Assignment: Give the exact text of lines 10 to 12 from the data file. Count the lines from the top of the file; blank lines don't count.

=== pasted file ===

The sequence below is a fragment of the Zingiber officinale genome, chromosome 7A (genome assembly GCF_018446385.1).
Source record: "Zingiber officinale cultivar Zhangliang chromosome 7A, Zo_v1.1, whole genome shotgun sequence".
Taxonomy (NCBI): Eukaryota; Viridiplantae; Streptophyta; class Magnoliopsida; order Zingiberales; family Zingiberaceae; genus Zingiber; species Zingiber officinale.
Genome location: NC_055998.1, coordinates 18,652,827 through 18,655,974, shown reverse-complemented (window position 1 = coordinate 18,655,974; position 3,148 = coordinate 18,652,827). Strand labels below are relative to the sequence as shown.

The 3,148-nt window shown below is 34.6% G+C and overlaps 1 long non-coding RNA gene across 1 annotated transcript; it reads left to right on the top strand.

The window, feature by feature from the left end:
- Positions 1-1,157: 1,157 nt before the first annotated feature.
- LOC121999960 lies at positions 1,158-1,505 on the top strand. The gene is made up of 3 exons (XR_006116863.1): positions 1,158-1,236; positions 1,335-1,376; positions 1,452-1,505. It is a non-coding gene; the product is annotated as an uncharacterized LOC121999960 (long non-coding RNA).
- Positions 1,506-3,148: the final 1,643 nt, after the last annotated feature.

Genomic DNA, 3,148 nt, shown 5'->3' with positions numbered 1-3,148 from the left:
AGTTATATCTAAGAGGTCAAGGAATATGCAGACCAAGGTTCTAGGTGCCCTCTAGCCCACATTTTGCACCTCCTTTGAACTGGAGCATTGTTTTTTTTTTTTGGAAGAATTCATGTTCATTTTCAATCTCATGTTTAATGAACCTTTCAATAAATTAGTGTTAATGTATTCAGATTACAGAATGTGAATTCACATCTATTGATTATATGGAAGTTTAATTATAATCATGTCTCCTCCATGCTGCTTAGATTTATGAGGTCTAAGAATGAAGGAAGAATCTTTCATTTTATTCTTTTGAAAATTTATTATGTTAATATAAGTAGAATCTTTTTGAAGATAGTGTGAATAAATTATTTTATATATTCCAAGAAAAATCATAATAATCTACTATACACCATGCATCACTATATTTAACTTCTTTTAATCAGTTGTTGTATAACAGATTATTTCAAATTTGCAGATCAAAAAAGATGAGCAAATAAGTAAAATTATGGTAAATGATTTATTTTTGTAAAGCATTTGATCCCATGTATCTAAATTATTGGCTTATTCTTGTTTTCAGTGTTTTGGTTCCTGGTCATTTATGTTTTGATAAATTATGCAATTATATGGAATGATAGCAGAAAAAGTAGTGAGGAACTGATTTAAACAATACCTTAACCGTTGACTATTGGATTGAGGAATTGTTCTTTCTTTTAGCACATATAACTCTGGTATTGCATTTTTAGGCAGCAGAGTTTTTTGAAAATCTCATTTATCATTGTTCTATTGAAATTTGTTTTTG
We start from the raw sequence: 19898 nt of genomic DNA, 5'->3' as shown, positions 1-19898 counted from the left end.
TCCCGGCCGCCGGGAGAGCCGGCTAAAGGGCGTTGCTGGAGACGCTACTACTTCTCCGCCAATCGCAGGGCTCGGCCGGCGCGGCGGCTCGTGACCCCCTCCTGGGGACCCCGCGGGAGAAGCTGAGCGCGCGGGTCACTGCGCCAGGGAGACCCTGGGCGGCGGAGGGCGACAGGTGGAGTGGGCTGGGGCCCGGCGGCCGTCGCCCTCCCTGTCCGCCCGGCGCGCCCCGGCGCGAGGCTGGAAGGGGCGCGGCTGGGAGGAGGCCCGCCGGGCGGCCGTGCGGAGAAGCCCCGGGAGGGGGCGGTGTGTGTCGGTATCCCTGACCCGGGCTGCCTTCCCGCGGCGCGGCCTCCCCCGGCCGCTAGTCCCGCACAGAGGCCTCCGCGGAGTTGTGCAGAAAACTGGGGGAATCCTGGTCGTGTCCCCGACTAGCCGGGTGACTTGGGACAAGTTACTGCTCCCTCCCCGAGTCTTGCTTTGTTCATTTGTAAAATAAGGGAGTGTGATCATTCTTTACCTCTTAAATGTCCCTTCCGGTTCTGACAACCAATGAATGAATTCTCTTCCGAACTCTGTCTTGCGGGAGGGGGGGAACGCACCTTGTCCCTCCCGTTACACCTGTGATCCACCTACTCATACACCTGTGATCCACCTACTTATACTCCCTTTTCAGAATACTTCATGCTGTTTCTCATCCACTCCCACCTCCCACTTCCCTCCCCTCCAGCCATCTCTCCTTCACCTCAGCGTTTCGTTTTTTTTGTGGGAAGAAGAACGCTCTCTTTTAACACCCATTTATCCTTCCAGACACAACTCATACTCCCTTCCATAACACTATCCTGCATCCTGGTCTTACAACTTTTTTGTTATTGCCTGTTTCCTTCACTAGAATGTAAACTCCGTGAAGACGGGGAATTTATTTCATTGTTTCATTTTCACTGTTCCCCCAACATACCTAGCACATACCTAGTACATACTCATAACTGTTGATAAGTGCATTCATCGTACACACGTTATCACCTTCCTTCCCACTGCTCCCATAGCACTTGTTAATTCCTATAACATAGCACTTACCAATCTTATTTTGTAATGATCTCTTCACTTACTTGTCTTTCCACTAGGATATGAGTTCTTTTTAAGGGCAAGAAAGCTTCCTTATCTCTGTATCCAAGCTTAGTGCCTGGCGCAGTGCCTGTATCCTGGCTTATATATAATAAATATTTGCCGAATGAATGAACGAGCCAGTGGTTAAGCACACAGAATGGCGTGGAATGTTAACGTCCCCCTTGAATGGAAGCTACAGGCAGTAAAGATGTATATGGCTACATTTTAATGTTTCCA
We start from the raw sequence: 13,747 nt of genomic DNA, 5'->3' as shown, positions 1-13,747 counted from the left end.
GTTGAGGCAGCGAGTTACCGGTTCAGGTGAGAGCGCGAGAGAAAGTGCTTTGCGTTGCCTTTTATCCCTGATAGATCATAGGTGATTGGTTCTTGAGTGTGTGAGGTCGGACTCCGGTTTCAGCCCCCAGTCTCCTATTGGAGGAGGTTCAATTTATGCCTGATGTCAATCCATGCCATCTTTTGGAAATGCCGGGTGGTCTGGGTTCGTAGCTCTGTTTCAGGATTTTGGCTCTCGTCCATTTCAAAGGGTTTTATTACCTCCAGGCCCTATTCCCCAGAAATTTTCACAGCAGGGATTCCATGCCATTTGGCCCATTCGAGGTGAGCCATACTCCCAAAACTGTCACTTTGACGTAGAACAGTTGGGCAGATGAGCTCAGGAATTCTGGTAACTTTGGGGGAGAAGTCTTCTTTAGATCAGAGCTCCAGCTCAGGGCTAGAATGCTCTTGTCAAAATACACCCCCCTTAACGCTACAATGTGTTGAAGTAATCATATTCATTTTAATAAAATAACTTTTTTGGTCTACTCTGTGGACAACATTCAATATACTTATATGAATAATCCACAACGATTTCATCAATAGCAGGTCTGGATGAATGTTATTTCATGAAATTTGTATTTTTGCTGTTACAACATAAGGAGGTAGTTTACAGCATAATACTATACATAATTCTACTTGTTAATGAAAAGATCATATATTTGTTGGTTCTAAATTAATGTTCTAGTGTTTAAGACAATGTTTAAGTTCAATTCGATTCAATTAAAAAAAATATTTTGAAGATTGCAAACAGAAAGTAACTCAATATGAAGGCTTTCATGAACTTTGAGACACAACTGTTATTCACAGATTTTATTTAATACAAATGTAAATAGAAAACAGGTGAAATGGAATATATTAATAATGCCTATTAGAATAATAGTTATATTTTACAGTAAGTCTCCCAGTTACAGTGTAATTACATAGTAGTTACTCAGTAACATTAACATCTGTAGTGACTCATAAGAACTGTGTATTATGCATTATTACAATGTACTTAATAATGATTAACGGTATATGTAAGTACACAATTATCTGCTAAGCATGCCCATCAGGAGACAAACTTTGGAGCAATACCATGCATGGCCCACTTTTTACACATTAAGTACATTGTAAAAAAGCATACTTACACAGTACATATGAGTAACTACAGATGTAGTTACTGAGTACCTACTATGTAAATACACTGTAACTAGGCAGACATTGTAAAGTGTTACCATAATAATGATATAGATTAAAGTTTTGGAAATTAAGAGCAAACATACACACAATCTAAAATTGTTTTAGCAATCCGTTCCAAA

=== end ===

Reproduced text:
Genomic DNA, 3,148 nt, shown 5'->3' with positions numbered 1-3,148 from the left:
AGTTATATCTAAGAGGTCAAGGAATATGCAGACCAAGGTTCTAGGTGCCCTCTAGCCCACATTTTGCACCTCCTTTGAACTGGAGCATTGTTTTTTTTTTTTGGAAGAATTCATGTTCATTTTCAATCTCATGTTTAATGAACCTTTCAATAAATTAGTGTTAATGTATTCAGATTACAGAATGTGAATTCACATCTATTGATTATATGGAAGTTTAATTATAATCATGTCTCCTCCATGCTGCTTAGATTTATGAGGTCTAAGAATGAAGGAAGAATCTTTCATTTTATTCTTTTGAAAATTTATTATGTTAATATAAGTAGAATCTTTTTGAAGATAGTGTGAATAAATTATTTTATATATTCCAAGAAAAATCATAATAATCTACTATACACCATGCATCACTATATTTAACTTCTTTTAATCAGTTGTTGTATAACAGATTATTTCAAATTTGCAGATCAAAAAAGATGAGCAAATAAGTAAAATTATGGTAAATGATTTATTTTTGTAAAGCATTTGATCCCATGTATCTAAATTATTGGCTTATTCTTGTTTTCAGTGTTTTGGTTCCTGGTCATTTATGTTTTGATAAATTATGCAATTATATGGAATGATAGCAGAAAAAGTAGTGAGGAACTGATTTAAACAATACCTTAACCGTTGACTATTGGATTGAGGAATTGTTCTTTCTTTTAGCACATATAACTCTGGTATTGCATTTTTAGGCAGCAGAGTTTTTTGAAAATCTCATTTATCATTGTTCTATTGAAATTTGTTTTTG
We start from the raw sequence: 19898 nt of genomic DNA, 5'->3' as shown, positions 1-19898 counted from the left end.